Recent years have also seen an increase in the number of merger investigations requiring a case review meeting (48% of the cases in 2017/18 gave rise to material competition concerns and went through this process—as of 18 December 2018, the figure is 43%) or being referred to phase 2 by the CMA (in 2017/18, 14% of cases were referred to phase 2—as of 18 December 2018, the figure is 18%). However, one noticeable difference between the CMA’s phase 2 outcomes and those of comparable jurisdictions (in particular the European Commission) is the relatively high proportion of CMA phase 2 investigations that result in unconditional clearance decisions. This does lead one to question the effectiveness of the CMA’s (lengthy) phase 1 investigations—despite the length of phase 1 and the requirement for detailed pre-notification discussions, the CMA’s case teams are apparently less comfortable clearing mergers with overlaps at phase 1 than their counterparts in other competition authorities.
The UK merger regime is an anomaly in that it is voluntary, and the ability to investigate transactions post-closing can lead to less pressure in relation to deal timetables. However, it does appear that the CMA process is becoming more burdensome for merger parties, with, in addition to the issues highlighted above, a more detailed pre-notification process being required.
All of this adds up to increasing burdens and costs on merger parties, and alongside the fact that the merger filing fees in the UK are amongst the highest in the world (up to £160,000).
It is recognised that the CMA is, in general, doing a good job, and robust decisions are being made. But how can the time pressures being created be alleviated? The statutory timetables cannot be changed without legislation–therefore, can we expect to see even longer pre-notification discussions, more deadline extensions and an increase in deadline suspensions, all of which will increase time and costs for merging parties?
Added to this is the spectre of Brexit. Indeed, in J Sainsbury plc and Asda Group Limited v CMA, the CAT suggests in a ‘postscript’ to the judgment, a rarity in itself, that as a matter of urgency consideration needs to be given to introducing more flexibility into the UK merger review timetable if Brexit happens, which would see the CMA investigating significantly more large-scale (and international) transactions. It is rare for a court or tribunal to ask for urgent consideration of procedural rules laid down in legislation. Adding this Brexit to the mix further risks the efficiency of the UK merger control process.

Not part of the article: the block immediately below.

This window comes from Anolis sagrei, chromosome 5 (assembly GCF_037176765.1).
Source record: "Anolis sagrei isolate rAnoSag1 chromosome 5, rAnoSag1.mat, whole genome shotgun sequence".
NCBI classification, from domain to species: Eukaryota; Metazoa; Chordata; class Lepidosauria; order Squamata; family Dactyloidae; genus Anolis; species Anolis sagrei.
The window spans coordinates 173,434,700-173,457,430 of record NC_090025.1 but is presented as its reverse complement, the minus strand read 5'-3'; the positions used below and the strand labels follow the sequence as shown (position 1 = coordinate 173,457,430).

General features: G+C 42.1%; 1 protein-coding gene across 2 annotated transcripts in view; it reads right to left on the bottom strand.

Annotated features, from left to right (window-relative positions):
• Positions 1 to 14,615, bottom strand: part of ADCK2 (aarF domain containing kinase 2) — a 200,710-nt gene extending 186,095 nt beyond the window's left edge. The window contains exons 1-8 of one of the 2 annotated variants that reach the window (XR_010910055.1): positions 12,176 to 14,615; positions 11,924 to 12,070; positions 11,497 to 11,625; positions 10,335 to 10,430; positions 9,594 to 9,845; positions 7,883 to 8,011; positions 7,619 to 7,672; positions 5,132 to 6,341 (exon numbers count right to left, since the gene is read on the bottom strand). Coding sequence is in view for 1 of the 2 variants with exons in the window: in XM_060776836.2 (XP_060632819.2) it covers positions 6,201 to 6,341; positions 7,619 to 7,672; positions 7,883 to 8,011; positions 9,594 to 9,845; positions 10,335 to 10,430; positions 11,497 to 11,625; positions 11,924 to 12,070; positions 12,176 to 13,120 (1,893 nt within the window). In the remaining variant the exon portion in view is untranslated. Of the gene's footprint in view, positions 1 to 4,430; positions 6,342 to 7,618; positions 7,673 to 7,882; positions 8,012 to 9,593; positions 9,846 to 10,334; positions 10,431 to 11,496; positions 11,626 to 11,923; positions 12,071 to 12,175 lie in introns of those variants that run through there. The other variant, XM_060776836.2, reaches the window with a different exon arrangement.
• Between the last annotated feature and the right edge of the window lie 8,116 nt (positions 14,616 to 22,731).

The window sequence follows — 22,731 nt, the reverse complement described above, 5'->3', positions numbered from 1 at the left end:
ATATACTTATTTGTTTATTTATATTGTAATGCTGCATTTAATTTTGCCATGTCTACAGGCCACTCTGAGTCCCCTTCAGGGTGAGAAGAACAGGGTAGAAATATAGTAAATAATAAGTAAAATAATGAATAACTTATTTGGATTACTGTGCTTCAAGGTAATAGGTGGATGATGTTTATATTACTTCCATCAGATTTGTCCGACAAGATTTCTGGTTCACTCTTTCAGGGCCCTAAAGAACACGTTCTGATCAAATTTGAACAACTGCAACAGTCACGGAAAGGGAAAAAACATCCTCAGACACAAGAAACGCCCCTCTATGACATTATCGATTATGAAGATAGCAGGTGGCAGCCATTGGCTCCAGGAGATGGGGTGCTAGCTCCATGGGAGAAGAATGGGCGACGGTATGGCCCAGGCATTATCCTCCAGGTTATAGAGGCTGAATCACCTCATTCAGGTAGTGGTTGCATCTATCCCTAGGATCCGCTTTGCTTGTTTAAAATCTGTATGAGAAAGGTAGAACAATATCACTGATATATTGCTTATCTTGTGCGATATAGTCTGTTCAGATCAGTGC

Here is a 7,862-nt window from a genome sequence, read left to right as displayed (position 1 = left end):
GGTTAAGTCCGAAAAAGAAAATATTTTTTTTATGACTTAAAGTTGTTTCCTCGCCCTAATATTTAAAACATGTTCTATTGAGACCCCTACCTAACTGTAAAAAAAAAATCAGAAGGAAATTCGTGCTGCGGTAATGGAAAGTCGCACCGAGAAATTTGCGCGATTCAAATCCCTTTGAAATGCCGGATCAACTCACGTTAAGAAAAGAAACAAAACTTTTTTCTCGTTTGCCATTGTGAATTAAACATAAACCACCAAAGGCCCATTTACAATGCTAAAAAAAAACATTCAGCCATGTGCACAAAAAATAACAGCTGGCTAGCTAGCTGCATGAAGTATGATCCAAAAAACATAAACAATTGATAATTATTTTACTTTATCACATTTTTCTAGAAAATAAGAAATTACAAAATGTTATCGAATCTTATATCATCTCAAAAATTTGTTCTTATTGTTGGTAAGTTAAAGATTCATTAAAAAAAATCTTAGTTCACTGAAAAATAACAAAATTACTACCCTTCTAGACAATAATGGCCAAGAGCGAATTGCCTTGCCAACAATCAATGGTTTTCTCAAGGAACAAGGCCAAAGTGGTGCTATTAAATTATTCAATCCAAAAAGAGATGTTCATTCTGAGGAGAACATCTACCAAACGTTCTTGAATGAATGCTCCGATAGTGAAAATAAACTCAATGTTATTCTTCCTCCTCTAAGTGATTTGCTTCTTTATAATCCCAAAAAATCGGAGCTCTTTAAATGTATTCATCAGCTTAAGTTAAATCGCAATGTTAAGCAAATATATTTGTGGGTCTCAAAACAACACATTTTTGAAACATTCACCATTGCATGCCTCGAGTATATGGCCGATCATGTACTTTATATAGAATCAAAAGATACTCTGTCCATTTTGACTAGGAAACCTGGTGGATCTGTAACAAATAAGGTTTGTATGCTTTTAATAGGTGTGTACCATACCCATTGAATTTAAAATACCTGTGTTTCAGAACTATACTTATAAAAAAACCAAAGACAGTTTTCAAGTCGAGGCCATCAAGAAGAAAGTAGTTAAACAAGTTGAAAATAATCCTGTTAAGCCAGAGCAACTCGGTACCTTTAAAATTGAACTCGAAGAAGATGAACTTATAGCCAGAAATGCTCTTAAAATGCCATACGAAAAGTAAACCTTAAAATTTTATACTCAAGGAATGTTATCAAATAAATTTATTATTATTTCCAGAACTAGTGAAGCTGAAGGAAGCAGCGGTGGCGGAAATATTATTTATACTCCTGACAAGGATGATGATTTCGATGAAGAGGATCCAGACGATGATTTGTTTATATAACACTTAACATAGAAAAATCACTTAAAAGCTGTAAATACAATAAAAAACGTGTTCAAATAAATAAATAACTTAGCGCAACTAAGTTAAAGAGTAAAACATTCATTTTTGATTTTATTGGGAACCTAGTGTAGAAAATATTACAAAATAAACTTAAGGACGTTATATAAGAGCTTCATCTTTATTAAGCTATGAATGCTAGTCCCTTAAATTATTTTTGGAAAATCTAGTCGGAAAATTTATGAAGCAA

But what can be done? As mentioned above, it is recognised that the CMA are, in general, doing a good job in difficult circumstances. Therefore, alongside a review of the resources available to the CMA, is it time for a full-scale review of the UK merger control regime to ensure that it can be fit for purpose?
This article was originally published as a news analysis piece for Lexis®PSL Competition.
The Financial Conduct Authority (FCA) has published consultation paper CP 19/6 on changes required to align the Prospectus Rules sourcebook with the Prospectus Regulation. The majority of the changes proposed involve reproducing text from the Prospectus Regulation directly into the new sourcebook. The consultation assumes that an implementation period will be agreed on the UK leaving the EU and that EU law will continue to apply in the UK until the end of the implementation period. The FCA is asking for comments on the consultation paper by 28 March 2019. For more on this story see our news article: FCA consults on aligning the FCA Handbook with the Prospectus Regulation - (a subscription to Lexis®PSL Corporate is required).
The Pensions and Lifetime Savings Association (PLSA) has published its Corporate Governance Policy and Voting Guidelines 2019 (2019 Guidelines), which build upon the PLSA’s 2018 AGM Review and provide practical guidance for investors considering how to exercise their vote at AGMs in 2019. The 2019 Guidelines have been updated to mirror the new UK Corporate Governance Code (2018 Code) and highlight some of the key developments in UK corporate governance policy and practice. For the first time, the guidelines do not follow the format and order of a standard AGM agenda, but instead are arranged to highlight those issues and resolutions which the PLSA believes will be of particular interest to investors in 2019. For more on this story see our news article: Pensions and Lifetime Savings Association releases Corporate Governance Policy and Voting Guidelines 2019 - (a subscription to Lexis®PSL Corporate is required).
The UK Stewardship Code (the Code), first published in 2010, sets out how institutional investors and fund managers should hold the companies they invest in to account. The FRC announced earlier this month its intention to overhaul the Code and has issued a consultation paper setting out the FRC's proposed new Code (the 2019 Code) along with a summary of the changes from the existing Code.
The 2019 Code is intended to increase demand for more effective stewardship and investment decision-making, which is better aligned to the needs of institutional investors' clients and beneficiaries. The main changes proposed are:
The reporting requirements set out in the 2019 Code are more rigorous, focusing on how stewardship activities deliver outcomes against objectives, and the FRC will have greater oversight over this reporting to ensure the 2019 Code effectively raises the quality of stewardship across the investor community.
The consultation is open until 29 March 2019. For more on this story see our news article: FRC consultation on new UK Stewardship Code - (a subscription to Lexis®PSL Corporate is required).